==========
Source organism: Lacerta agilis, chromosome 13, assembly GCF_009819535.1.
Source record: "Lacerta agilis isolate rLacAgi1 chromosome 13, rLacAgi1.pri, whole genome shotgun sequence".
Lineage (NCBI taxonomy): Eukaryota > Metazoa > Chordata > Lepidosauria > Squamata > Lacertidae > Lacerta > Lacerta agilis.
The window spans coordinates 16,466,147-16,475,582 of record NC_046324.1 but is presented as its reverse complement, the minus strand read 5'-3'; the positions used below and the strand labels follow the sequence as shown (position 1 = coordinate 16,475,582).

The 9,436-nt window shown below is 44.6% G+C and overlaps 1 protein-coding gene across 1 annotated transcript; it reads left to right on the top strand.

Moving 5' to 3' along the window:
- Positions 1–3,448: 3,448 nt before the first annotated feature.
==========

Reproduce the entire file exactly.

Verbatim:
Source organism: Lacerta agilis, chromosome 13, assembly GCF_009819535.1.
Source record: "Lacerta agilis isolate rLacAgi1 chromosome 13, rLacAgi1.pri, whole genome shotgun sequence".
Lineage (NCBI taxonomy): Eukaryota > Metazoa > Chordata > Lepidosauria > Squamata > Lacertidae > Lacerta > Lacerta agilis.
The window spans coordinates 16,466,147-16,475,582 of record NC_046324.1 but is presented as its reverse complement, the minus strand read 5'-3'; the positions used below and the strand labels follow the sequence as shown (position 1 = coordinate 16,475,582).

The 9,436-nt window shown below is 44.6% G+C and overlaps 1 protein-coding gene across 1 annotated transcript; it reads left to right on the top strand.

Moving 5' to 3' along the window:
- Positions 1–3,448: 3,448 nt before the first annotated feature.